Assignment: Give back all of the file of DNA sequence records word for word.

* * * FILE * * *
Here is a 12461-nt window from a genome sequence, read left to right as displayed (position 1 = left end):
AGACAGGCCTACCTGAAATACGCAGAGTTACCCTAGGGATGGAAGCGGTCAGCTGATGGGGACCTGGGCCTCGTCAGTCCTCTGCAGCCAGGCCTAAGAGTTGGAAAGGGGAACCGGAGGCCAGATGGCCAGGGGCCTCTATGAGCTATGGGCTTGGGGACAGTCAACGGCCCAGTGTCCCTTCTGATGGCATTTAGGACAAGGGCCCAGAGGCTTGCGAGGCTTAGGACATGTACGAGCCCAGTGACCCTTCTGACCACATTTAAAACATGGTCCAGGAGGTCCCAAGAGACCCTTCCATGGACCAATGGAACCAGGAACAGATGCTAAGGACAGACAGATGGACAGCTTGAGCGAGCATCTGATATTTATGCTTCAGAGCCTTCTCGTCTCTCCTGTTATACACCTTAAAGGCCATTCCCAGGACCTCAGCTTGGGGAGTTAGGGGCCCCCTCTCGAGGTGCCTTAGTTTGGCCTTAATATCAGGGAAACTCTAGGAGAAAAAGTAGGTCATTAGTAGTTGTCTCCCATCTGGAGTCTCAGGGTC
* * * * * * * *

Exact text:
Here is a 12461-nt window from a genome sequence, read left to right as displayed (position 1 = left end):
AGACAGGCCTACCTGAAATACGCAGAGTTACCCTAGGGATGGAAGCGGTCAGCTGATGGGGACCTGGGCCTCGTCAGTCCTCTGCAGCCAGGCCTAAGAGTTGGAAAGGGGAACCGGAGGCCAGATGGCCAGGGGCCTCTATGAGCTATGGGCTTGGGGACAGTCAACGGCCCAGTGTCCCTTCTGATGGCATTTAGGACAAGGGCCCAGAGGCTTGCGAGGCTTAGGACATGTACGAGCCCAGTGACCCTTCTGACCACATTTAAAACATGGTCCAGGAGGTCCCAAGAGACCCTTCCATGGACCAATGGAACCAGGAACAGATGCTAAGGACAGACAGATGGACAGCTTGAGCGAGCATCTGATATTTATGCTTCAGAGCCTTCTCGTCTCTCCTGTTATACACCTTAAAGGCCATTCCCAGGACCTCAGCTTGGGGAGTTAGGGGCCCCCTCTCGAGGTGCCTTAGTTTGGCCTTAATATCAGGGAAACTCTAGGAGAAAAAGTAGGTCATTAGTAGTTGTCTCCCATCTGGAGTCTCAGGGTC